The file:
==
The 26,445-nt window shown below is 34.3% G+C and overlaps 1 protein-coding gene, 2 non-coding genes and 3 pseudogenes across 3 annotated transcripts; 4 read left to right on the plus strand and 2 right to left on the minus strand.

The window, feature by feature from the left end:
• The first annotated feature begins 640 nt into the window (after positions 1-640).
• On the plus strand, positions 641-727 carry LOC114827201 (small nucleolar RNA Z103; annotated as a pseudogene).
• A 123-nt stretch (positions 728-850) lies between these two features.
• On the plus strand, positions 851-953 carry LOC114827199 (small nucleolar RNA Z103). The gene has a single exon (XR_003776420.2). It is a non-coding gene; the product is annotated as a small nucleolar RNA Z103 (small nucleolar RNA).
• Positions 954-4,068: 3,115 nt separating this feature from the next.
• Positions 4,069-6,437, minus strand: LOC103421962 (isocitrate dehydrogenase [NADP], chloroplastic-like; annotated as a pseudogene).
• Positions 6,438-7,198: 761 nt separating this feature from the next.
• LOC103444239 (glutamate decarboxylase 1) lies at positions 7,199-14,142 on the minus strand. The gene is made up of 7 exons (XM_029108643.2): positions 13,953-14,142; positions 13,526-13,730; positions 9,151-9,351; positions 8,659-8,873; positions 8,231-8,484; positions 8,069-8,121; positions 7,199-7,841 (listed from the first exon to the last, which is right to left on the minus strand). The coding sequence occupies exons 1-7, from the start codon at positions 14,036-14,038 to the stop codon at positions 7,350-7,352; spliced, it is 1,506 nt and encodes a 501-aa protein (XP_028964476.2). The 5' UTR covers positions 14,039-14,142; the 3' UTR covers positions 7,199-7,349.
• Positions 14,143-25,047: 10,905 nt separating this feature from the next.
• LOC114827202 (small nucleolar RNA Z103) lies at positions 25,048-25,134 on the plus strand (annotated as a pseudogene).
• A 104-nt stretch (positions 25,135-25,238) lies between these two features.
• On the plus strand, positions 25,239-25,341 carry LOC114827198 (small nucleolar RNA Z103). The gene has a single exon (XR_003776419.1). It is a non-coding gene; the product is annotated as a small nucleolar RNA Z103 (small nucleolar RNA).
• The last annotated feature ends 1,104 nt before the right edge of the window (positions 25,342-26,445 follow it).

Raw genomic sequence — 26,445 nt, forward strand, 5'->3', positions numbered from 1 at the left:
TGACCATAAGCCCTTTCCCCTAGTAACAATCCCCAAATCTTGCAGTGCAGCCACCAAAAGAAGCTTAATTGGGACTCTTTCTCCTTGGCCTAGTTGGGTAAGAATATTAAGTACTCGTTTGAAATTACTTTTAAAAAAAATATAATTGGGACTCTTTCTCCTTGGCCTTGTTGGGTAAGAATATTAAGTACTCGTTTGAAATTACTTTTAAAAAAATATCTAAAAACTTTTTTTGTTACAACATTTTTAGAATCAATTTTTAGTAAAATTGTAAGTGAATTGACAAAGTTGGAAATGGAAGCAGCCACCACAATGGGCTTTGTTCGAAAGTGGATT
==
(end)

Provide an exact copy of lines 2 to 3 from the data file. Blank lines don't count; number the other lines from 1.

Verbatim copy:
The window, feature by feature from the left end:
• The first annotated feature begins 640 nt into the window (after positions 1-640).